State and Local property taxes
Parking permit fees
Homeowners association or Owners Regime membership dues
Property Insurance that may include flood and wind
Special assessments for compliance of exterior maintenance and architecturally approved appearance
Mandatory utility charges such as a community wifi and or cable company
Recreation use fees for yourself or your visitors
Permit fees for repair or remodeling contractors
Business license fees if you are going to use your property for short term rentals
Local taxes on the rental income you receive
Advertising cost for your rental
Cleaning and laundry fees
Reserve for replacing appliances and furnishings as needed
Rental management fees
Reserve for vacancies and cancellations
Not all of the above may apply but are noted to assist you in making an informed purchase
Collect the rent and pay the bills!
With good planning you’ll own a piece of your vacation paradise with no reservation required!
I’m just going come right out and say this as clear as I can…if you are not exacttly sure of the boundary lines and the location of all improvements including those tanks buried under ground on a piece of property you are preparing to purchase, hire a surveyor.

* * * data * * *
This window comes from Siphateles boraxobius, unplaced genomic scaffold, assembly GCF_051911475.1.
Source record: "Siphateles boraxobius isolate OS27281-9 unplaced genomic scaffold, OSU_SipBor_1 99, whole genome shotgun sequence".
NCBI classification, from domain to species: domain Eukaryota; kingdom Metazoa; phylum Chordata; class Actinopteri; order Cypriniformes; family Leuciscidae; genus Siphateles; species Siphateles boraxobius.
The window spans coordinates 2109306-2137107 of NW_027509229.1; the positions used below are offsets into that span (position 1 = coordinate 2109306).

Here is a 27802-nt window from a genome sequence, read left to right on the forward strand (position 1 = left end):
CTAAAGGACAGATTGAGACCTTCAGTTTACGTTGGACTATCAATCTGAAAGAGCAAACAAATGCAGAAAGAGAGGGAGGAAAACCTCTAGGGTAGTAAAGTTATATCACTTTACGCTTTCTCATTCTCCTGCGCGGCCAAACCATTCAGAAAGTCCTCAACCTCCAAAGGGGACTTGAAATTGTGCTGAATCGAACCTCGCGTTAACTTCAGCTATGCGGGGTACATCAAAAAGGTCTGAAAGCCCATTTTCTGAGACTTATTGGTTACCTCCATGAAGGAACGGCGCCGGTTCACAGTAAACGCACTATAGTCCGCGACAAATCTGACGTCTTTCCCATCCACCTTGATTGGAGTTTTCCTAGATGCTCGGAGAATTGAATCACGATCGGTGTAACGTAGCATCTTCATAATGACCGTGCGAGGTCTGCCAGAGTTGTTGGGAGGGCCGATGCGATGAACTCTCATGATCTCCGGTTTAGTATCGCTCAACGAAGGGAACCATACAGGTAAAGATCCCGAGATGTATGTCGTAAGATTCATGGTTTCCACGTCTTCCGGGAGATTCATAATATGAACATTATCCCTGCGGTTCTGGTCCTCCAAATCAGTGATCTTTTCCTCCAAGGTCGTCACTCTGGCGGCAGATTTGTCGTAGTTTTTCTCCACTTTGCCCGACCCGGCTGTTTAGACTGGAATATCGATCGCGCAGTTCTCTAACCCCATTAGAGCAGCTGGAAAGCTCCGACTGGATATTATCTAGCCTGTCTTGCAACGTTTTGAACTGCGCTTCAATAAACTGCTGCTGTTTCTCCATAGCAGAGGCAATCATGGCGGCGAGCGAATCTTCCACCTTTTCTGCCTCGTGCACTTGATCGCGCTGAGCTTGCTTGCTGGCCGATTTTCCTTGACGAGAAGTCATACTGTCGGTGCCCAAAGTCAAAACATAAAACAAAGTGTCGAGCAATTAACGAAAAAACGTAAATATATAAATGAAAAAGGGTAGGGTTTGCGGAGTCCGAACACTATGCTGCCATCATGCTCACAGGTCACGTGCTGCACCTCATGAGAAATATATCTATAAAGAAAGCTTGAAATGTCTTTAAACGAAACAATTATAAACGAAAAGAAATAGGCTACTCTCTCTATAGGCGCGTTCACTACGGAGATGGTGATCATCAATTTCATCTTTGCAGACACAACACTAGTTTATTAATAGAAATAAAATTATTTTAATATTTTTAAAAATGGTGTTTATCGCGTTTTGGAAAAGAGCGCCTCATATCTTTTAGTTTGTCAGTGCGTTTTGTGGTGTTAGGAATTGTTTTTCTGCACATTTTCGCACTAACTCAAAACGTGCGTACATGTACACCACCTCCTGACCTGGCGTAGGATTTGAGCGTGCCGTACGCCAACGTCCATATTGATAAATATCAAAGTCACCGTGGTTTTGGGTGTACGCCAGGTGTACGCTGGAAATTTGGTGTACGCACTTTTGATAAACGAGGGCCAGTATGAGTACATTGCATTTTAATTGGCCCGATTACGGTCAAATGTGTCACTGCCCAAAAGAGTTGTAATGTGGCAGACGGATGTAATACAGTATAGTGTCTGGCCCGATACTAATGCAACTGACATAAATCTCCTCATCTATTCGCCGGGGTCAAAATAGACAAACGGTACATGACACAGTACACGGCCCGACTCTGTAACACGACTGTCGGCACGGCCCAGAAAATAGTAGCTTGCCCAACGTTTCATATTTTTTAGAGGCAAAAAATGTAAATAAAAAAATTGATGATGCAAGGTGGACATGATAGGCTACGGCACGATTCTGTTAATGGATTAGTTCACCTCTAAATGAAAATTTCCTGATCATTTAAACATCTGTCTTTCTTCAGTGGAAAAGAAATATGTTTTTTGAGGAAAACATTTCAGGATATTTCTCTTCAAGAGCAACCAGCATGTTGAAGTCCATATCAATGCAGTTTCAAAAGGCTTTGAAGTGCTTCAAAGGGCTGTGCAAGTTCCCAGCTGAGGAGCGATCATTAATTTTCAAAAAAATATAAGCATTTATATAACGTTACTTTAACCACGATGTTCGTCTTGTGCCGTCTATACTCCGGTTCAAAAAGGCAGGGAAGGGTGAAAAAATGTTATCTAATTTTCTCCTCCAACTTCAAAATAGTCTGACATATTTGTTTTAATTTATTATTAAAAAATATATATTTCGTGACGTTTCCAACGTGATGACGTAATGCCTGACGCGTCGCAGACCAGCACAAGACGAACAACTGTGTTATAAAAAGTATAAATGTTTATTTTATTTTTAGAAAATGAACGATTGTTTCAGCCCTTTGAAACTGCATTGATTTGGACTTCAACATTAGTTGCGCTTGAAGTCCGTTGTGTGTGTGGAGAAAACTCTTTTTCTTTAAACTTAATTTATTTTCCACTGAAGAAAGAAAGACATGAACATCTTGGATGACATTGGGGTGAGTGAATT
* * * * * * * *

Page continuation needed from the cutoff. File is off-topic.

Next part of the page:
One of the most common problems in a real estate transaction discovered after the sale is a boundary line issue. In almost every case that I have seen a new survey would have revealed the problem.
Most commonly it is a driveway or fence that inches over onto a neighbors land. In a more extreme case a home buyer built a home on a lot in a new home community. All the legal work including their ownership deed and mortgage referenced the purchase of a different lot the builder owned. As a result, they owned a very expensive house built on a piece of real estate they did not legally own. The mistake was discovered years later when they decided to sell and it is a title mess. Along with the fact that you must get the person who owns the land your home is on to agree to sell it to you.
Many buyers rely on tax maps, subdivision plats, plot plans, concrete markers, flags, iron pins , natural barriers and a number of other monuments to identify boundaries. In most cases these identifiers are accurate. But the most accurate is a new survey at the time of purchase.
For more information:http://nsps.site-ym.com/?page=WhenyouneedaSurv